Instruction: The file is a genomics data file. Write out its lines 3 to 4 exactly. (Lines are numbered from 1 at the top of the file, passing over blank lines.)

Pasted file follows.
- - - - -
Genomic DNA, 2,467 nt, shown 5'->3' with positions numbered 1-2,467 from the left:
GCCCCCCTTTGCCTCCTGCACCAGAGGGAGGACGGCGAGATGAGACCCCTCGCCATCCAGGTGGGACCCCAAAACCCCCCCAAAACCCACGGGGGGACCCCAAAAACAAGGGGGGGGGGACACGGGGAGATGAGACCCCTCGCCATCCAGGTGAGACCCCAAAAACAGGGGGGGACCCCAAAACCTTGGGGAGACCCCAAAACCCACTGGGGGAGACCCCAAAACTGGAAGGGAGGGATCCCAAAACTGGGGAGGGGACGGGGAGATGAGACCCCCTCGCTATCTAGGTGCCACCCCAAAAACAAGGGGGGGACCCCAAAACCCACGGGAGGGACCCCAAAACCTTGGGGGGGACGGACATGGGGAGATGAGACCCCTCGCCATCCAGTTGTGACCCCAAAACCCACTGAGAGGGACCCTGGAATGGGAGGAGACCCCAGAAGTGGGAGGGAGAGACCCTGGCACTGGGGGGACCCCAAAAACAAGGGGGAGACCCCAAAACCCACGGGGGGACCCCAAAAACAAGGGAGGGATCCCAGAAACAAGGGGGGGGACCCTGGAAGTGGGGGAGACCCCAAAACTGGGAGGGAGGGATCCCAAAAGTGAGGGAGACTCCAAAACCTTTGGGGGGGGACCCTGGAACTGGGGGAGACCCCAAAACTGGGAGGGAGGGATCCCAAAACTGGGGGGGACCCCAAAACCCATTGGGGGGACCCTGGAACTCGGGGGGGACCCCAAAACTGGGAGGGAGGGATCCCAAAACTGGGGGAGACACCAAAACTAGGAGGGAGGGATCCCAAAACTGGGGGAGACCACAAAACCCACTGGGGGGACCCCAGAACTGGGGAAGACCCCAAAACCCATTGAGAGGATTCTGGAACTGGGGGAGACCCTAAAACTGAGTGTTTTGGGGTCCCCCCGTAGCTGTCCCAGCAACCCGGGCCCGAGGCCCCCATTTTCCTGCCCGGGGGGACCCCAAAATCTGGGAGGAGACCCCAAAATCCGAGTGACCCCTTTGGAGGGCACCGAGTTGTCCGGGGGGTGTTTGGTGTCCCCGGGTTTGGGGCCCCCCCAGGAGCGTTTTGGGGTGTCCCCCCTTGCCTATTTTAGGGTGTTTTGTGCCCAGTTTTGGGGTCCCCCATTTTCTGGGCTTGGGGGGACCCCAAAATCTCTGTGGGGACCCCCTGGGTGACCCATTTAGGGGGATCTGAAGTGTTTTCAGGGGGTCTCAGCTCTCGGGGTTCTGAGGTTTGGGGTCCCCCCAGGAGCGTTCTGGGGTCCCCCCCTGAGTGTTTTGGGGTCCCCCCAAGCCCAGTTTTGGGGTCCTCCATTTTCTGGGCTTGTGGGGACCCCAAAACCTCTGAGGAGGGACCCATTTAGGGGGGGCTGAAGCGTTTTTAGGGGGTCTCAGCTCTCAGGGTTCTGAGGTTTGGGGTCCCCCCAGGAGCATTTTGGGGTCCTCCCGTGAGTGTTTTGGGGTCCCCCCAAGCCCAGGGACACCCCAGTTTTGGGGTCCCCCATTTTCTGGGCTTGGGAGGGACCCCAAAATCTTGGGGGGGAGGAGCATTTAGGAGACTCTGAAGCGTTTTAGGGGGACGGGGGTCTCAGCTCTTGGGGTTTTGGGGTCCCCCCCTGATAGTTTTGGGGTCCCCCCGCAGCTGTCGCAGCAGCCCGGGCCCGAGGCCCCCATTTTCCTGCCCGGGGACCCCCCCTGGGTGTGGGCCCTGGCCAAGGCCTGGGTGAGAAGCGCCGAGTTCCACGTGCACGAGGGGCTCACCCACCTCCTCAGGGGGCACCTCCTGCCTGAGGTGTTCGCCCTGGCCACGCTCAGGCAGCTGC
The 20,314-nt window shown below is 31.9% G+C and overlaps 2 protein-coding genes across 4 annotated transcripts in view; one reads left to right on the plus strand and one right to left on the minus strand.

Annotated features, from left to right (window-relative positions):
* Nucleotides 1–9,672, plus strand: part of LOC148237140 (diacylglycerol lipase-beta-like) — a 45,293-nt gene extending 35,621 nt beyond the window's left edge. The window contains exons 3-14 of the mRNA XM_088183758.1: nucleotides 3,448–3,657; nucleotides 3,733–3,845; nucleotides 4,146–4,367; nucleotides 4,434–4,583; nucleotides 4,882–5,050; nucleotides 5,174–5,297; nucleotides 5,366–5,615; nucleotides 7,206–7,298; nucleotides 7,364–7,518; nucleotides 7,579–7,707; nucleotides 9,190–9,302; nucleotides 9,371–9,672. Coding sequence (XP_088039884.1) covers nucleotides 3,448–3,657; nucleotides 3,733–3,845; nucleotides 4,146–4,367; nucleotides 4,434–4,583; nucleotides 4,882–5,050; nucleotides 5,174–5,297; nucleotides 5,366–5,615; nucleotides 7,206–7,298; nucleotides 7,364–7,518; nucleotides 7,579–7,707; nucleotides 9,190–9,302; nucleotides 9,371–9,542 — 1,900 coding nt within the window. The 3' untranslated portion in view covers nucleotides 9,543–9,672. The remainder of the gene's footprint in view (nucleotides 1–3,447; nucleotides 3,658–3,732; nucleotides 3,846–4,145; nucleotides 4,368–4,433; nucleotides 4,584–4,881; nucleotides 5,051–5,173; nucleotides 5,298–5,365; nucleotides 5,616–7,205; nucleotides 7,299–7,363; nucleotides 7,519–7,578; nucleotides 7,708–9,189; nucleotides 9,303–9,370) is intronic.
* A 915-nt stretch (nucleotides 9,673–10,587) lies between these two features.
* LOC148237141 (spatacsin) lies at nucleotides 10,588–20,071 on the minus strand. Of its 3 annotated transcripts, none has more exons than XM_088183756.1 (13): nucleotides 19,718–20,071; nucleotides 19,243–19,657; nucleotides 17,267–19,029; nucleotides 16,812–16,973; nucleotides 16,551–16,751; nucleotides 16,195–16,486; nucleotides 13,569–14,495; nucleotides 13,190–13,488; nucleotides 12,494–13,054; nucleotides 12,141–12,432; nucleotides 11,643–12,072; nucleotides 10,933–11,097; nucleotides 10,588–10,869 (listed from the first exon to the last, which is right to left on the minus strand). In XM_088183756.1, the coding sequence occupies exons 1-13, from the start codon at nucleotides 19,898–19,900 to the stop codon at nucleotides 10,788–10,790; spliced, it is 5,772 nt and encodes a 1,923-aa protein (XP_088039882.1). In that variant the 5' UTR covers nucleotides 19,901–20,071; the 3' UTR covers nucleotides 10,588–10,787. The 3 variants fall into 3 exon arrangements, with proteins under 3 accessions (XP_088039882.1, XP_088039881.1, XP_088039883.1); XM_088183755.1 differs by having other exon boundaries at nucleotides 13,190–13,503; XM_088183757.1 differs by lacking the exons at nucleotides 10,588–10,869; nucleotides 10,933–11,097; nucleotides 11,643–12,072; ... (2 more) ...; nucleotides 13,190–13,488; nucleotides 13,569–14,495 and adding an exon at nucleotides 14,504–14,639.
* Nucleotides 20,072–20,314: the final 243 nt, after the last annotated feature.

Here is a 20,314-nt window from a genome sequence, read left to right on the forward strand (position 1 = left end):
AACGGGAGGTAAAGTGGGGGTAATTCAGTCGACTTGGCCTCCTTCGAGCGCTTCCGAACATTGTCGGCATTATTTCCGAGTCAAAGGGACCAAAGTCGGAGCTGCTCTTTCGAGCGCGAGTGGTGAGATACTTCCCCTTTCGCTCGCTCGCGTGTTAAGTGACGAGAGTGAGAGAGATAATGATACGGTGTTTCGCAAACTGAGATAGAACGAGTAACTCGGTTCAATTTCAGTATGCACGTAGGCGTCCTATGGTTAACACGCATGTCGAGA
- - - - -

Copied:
The 20,314-nt window shown below is 31.9% G+C and overlaps 2 protein-coding genes across 4 annotated transcripts in view; one reads left to right on the plus strand and one right to left on the minus strand.

Annotated features, from left to right (window-relative positions):